Introduction to Internet of Things (IoT) | Set 1

Internet of Things (IoT) is the networking of physical objects that contain electronics embedded within their architecture in order to communicate and sense interactions amongst each other or with respect to the external environment. In the upcoming years, IoT-based technology will offer advanced levels of services and practically change the way people lead their daily lives. Advancements in medicine, power, gene therapies, agriculture, smart cities, and smart homes are just a very few of the categorical examples where IoT is strongly established.

Over 9 billion ‘Things’ (physical objects) are currently connected to the Internet, as of now. In the near future, this number is expected to rise to a whopping 20 billion.

There are four main components used in IoT:



  1. Low-power embedded systems –
    Less battery consumption, high performance are the inverse factors play a significant role during the design of electronic systems.
  2. Cloud computing –
    Data collected through IoT devices is massive and this data has to be stored on a reliable storage server. This is where cloud computing comes into play. The data is processed and learned, giving more room for us to discover where things like electrical faults/errors are within the system.
  3. Availability of big data –
    We know that IoT relies heavily on sensors, especially real-time. As these electronic devices spread throughout every field, their usage is going to trigger a massive flux of big data.
  4. Networking connection –
    In order to communicate, internet connectivity is a must where each physical object is represented by an IP address. However, there are only a limited number of addresses available according to the IP naming. Due to the growing number of devices, this naming system will not be feasible anymore. Therefore, researchers are looking for another alternative naming system to represent each physical object.

There are two ways of building IoT:

  1. Form a separate internetwork including only physical objects.
  2. Make the Internet ever more expansive, but this requires hard-core technologies such as rigorous cloud computing and rapid big data storage (expensive).

In the near future, IoT will become broader and more complex in terms of scope. It will change the world in terms of

“anytime, any place, anything in connectivity.”

IoT Enablers –

  • RFIDs: uses radio waves in order to electronically track the tags attached to each physical object.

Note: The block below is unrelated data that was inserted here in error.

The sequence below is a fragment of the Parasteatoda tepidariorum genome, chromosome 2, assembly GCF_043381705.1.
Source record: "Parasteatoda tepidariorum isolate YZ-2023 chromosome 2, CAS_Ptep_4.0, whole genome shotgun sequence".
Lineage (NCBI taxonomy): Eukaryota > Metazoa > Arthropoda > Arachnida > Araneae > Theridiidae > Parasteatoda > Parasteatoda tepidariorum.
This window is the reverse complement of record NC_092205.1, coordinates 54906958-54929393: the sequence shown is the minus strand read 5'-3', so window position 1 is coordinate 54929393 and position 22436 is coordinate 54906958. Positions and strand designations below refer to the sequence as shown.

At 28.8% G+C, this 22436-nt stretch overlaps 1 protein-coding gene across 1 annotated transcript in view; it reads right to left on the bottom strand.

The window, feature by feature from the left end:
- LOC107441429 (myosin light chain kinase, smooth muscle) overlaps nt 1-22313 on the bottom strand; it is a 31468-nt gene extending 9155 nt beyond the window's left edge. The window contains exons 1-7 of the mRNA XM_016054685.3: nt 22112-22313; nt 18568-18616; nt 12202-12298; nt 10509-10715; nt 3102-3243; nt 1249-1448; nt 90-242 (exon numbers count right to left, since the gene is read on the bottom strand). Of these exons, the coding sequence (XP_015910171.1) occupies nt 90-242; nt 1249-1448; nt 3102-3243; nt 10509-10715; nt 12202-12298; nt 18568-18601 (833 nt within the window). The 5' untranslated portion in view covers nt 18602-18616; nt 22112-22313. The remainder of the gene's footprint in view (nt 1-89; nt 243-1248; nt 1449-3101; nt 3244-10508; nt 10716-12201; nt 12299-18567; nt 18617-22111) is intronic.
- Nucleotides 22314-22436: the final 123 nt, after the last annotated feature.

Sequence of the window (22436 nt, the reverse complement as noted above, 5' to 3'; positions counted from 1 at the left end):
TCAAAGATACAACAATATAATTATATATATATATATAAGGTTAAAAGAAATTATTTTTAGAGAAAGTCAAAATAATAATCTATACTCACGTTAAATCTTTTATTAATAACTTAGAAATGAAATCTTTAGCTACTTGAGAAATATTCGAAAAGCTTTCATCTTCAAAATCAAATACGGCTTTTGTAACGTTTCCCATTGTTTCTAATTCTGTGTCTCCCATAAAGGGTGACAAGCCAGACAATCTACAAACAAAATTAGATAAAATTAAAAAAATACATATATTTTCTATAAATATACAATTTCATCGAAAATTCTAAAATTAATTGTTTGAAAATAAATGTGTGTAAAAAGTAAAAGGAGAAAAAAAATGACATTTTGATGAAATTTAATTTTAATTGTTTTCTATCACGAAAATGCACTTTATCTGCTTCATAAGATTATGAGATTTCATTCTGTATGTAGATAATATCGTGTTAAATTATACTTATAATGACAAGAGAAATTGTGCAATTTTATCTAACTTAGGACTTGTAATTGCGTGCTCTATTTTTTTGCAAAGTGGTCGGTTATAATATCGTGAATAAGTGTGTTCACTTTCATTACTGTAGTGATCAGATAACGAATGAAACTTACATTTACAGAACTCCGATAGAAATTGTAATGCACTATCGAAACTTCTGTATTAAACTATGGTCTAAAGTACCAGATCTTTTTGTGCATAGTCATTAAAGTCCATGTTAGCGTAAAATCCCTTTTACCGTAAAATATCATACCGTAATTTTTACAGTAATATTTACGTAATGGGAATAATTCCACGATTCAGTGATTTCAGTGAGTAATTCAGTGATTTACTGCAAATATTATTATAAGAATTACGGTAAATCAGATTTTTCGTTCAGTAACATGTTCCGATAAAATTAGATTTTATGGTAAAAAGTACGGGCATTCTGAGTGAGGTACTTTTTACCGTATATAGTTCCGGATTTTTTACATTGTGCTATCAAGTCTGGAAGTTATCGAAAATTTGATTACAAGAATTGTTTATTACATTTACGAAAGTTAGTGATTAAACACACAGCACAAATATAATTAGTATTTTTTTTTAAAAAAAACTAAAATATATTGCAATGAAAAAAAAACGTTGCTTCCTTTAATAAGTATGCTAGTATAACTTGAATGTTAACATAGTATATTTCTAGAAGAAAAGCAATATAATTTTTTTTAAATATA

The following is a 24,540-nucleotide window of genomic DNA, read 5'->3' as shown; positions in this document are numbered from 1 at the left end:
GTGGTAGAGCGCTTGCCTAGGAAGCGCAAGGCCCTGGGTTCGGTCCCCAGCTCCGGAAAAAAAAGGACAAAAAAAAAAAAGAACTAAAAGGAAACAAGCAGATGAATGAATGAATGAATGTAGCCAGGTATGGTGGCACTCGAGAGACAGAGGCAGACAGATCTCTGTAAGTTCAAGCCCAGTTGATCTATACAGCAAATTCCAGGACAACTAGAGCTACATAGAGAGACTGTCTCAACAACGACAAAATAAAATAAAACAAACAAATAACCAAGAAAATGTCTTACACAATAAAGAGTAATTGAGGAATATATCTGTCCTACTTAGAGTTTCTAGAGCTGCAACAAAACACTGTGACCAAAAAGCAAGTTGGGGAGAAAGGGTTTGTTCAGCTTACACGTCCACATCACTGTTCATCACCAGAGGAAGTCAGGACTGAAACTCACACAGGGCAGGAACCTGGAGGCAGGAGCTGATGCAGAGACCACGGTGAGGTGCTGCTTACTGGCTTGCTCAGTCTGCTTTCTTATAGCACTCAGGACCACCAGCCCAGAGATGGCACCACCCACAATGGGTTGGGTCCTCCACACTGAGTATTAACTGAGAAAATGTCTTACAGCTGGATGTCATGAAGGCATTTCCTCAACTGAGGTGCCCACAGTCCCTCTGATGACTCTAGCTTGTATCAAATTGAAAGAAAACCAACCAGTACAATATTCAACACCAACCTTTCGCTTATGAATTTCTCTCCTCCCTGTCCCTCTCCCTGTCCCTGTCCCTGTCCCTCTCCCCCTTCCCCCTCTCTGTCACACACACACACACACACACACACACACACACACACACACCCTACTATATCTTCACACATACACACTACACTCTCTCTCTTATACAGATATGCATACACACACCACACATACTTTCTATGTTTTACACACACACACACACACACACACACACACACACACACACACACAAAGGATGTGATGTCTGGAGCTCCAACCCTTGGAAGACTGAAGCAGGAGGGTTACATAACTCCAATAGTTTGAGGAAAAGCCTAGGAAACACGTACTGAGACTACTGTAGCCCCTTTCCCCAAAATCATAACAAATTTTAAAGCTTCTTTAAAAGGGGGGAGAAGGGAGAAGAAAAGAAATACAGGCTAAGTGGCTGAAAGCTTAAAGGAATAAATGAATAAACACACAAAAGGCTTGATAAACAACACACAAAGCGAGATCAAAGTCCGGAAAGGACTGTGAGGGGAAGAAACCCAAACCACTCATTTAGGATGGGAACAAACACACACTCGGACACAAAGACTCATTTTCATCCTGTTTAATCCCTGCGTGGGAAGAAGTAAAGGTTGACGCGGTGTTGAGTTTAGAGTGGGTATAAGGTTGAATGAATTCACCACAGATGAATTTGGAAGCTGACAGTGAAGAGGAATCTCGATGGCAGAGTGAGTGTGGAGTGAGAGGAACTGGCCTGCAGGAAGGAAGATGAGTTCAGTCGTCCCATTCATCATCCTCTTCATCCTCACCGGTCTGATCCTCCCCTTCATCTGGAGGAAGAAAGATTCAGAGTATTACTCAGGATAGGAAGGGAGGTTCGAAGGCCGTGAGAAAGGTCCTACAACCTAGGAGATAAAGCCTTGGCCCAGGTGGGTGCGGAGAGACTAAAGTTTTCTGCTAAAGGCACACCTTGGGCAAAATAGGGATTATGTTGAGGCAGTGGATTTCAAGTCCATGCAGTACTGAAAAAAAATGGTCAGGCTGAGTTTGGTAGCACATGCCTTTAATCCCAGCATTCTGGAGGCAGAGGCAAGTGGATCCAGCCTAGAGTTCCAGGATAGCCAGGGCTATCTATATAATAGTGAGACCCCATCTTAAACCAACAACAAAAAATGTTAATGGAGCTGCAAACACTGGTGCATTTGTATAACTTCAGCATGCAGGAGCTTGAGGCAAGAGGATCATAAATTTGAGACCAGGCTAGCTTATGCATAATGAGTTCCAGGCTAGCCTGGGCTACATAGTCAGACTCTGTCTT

• Sensors: devices that are able to detect changes in an environment (ex: motion detectors).
  • Nanotechnology: as the name suggests, these are extremely small devices with dimensions usually less than a hundred nanometers.
  • Smart networks: (ex: mesh topology).

Characteristics of IoT:

  • Massively scalable and efficient
  • IP-based addressing will no longer be suitable in the upcoming future.
  • An abundance of physical objects is present that does not use IP, so IoT is made possible.
  • Devices typically consume less power. When not in use, they should be automatically programmed to sleep.
  • A device that is connected to another device right now may not be connected in another instant of time.
  • Intermittent connectivity – IoT devices aren’t always connected. In order to save bandwidth and battery consumption, devices will be powered off periodically when not in use. Otherwise, connections might turn unreliable and thus prove to be inefficient.

As a quick note, IoT incorporates trillions of sensors, billions of smart systems, and millions of applications.

Application Domains:
IoT is currently found in four different popular domains:

1) Manufacturing/Industrial business - 40.2%
2) Healthcare - 30.3%
3) Security - 7.7%
4) Retail - 8.3% 

Modern Applications:

  1. Smart Grids
  2. Smart cities
  3. Smart homes
  4. Healthcare
  5. Earthquake detection
  6. Radiation detection/hazardous gas detection
  7. Smartphone detection
  8. Water flow monitoring


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